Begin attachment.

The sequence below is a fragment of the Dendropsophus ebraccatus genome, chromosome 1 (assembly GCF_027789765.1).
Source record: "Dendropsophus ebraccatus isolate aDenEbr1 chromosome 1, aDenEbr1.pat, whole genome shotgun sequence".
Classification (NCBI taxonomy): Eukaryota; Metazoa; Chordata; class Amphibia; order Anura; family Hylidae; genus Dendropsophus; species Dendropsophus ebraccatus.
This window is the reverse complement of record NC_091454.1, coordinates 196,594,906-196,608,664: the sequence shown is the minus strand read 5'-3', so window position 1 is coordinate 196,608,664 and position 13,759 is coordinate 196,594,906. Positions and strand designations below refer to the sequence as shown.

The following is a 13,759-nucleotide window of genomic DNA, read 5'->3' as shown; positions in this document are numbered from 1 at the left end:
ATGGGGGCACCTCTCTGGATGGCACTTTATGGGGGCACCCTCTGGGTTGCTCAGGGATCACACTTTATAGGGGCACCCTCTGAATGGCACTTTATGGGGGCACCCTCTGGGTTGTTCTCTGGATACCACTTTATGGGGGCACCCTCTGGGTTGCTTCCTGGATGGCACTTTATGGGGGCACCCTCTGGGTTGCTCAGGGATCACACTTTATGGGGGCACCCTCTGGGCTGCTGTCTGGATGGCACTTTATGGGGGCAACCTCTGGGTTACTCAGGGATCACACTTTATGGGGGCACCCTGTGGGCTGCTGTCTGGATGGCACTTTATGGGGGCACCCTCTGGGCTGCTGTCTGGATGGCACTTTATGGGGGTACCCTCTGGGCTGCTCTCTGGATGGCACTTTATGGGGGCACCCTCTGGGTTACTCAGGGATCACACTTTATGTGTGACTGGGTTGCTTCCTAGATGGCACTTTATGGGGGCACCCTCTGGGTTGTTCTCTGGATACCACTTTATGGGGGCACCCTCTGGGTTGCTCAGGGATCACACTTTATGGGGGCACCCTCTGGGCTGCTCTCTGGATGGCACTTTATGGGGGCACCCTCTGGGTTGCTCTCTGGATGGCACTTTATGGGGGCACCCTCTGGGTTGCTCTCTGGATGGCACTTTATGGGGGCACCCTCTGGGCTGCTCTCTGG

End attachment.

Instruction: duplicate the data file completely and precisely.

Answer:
The sequence below is a fragment of the Dendropsophus ebraccatus genome, chromosome 1 (assembly GCF_027789765.1).
Source record: "Dendropsophus ebraccatus isolate aDenEbr1 chromosome 1, aDenEbr1.pat, whole genome shotgun sequence".
Classification (NCBI taxonomy): Eukaryota; Metazoa; Chordata; class Amphibia; order Anura; family Hylidae; genus Dendropsophus; species Dendropsophus ebraccatus.
This window is the reverse complement of record NC_091454.1, coordinates 196,594,906-196,608,664: the sequence shown is the minus strand read 5'-3', so window position 1 is coordinate 196,608,664 and position 13,759 is coordinate 196,594,906. Positions and strand designations below refer to the sequence as shown.

The following is a 13,759-nucleotide window of genomic DNA, read 5'->3' as shown; positions in this document are numbered from 1 at the left end:
ATGGGGGCACCTCTCTGGATGGCACTTTATGGGGGCACCCTCTGGGTTGCTCAGGGATCACACTTTATAGGGGCACCCTCTGAATGGCACTTTATGGGGGCACCCTCTGGGTTGTTCTCTGGATACCACTTTATGGGGGCACCCTCTGGGTTGCTTCCTGGATGGCACTTTATGGGGGCACCCTCTGGGTTGCTCAGGGATCACACTTTATGGGGGCACCCTCTGGGCTGCTGTCTGGATGGCACTTTATGGGGGCAACCTCTGGGTTACTCAGGGATCACACTTTATGGGGGCACCCTGTGGGCTGCTGTCTGGATGGCACTTTATGGGGGCACCCTCTGGGCTGCTGTCTGGATGGCACTTTATGGGGGTACCCTCTGGGCTGCTCTCTGGATGGCACTTTATGGGGGCACCCTCTGGGTTACTCAGGGATCACACTTTATGTGTGACTGGGTTGCTTCCTAGATGGCACTTTATGGGGGCACCCTCTGGGTTGTTCTCTGGATACCACTTTATGGGGGCACCCTCTGGGTTGCTCAGGGATCACACTTTATGGGGGCACCCTCTGGGCTGCTCTCTGGATGGCACTTTATGGGGGCACCCTCTGGGTTGCTCTCTGGATGGCACTTTATGGGGGCACCCTCTGGGTTGCTCTCTGGATGGCACTTTATGGGGGCACCCTCTGGGCTGCTCTCTGG